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Title: The direct synthesis of hydrogen peroxide using bimetallic, gold and palladium, supported catalysts
Author: Shaw, Greg
Awarding Body: Cardiff University
Current Institution: Cardiff University
Date of Award: 2013
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In this thesis the direct synthesis of hydrogen peroxide from hydrogen and oxygen using gold-palladium supported catalysts is described. The direct route presents a greener and sustainable alternative to the current industrial manufacture process. This work aims to meet industrial requirements set by Solvay® which would make the direct process industrially viable. The drawback preventing the requirements being met is the reaction of hydrogen and oxygen over a catalyst can yield water as well as hydrogen peroxide. Once H2O2 is formed, it can be consumed by either reduction or decomposition. Thus, the rates of the subsequent reactions must be minimized to increase the selectivity and therefore H2O2 concentration to a desirable level. Aspects of the catalyst design and reaction variables have been studied over three results chapters. Firstly, the thermal treatment conditions have been altered, ultimately producing a catalyst with no activity to the H2O2 consumption under standard conditions. Switching off H2O2 hydrogenation was concluded to be due to an increase in Pd2+, isolating active Pd0 species. Secondly, active catalysts to both the synthesis and hydrogenation of H2O2 have been produced with no halide; the addition of halide has been shown to decrease hydrogenation activity while maintaining synthesis activity. Finally, a biphasic solvent system and a constant flow of gases through the reaction medium have been examined in order to produce higher H2O2 concentrations. In the former case H2O2 is extracted in-situ from an immiscible organic phase. The production of a 3 wt% H2O2 solution highlights the potential of such a system. In the latter case a semi-continuous flow reactor is utilised increasing the H2O2 concentration up to ca. 1 wt% (from ca. 0.2 wt%). The reactor allowed H2 selectivity and H2O concentration to be measured as a function of time, thus providing greater insight into catalyst activity.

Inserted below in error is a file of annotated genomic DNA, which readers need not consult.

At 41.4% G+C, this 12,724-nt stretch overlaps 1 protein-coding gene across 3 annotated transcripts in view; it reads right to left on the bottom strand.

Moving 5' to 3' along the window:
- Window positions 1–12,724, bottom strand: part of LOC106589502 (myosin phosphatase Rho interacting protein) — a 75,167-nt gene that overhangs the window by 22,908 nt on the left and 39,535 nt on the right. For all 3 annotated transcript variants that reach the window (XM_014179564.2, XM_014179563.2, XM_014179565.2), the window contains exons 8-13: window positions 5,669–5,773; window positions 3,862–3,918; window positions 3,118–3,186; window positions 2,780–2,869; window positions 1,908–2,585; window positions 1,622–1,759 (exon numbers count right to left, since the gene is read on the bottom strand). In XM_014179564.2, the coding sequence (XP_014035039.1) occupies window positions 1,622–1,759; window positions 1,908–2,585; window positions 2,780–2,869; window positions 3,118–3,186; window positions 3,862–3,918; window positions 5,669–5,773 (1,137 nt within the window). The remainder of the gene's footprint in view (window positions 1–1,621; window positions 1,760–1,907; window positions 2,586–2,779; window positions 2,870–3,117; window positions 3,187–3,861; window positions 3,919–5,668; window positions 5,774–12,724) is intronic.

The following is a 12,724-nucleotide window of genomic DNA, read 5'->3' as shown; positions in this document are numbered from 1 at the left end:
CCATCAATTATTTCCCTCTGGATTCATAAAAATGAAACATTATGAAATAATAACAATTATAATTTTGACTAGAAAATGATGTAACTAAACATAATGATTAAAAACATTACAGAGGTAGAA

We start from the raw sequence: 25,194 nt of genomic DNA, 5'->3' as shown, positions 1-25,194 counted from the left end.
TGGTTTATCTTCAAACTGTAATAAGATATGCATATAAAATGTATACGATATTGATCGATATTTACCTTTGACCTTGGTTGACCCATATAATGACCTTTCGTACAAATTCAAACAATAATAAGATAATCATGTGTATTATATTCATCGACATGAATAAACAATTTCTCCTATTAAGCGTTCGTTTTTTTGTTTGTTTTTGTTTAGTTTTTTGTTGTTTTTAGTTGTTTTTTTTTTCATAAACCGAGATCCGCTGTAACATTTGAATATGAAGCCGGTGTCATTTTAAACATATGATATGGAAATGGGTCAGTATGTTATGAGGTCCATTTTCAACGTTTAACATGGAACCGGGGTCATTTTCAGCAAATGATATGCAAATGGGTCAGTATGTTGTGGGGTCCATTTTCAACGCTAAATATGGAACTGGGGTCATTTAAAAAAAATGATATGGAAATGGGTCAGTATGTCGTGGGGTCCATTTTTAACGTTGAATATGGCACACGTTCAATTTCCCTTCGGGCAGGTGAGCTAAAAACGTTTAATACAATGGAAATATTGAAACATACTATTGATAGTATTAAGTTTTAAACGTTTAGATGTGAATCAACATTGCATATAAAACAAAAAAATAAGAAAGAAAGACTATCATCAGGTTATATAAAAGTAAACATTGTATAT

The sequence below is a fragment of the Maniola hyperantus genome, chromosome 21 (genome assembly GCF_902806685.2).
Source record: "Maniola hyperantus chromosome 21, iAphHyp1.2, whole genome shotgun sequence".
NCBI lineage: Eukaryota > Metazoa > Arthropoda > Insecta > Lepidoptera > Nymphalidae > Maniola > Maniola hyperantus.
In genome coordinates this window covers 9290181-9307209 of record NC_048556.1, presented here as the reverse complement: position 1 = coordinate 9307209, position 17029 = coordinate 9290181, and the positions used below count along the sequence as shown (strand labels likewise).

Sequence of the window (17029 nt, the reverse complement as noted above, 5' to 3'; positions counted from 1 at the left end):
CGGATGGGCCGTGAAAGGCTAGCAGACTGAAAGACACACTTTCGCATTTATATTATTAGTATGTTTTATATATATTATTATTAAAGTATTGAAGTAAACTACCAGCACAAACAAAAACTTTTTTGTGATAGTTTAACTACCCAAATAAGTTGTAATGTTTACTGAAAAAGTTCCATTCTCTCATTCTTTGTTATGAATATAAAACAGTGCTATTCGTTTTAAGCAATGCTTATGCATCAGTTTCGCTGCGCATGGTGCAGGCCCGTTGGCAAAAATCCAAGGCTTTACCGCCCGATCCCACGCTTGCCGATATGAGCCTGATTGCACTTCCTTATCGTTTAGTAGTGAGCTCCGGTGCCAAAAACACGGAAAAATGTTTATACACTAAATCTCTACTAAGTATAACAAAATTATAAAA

Supervisor: Not available Sponsor: Not available
Qualification Name: Thesis (Ph.D.) Qualification Level: Doctoral
EThOS ID:  DOI: Not available
Keywords: QD Chemistry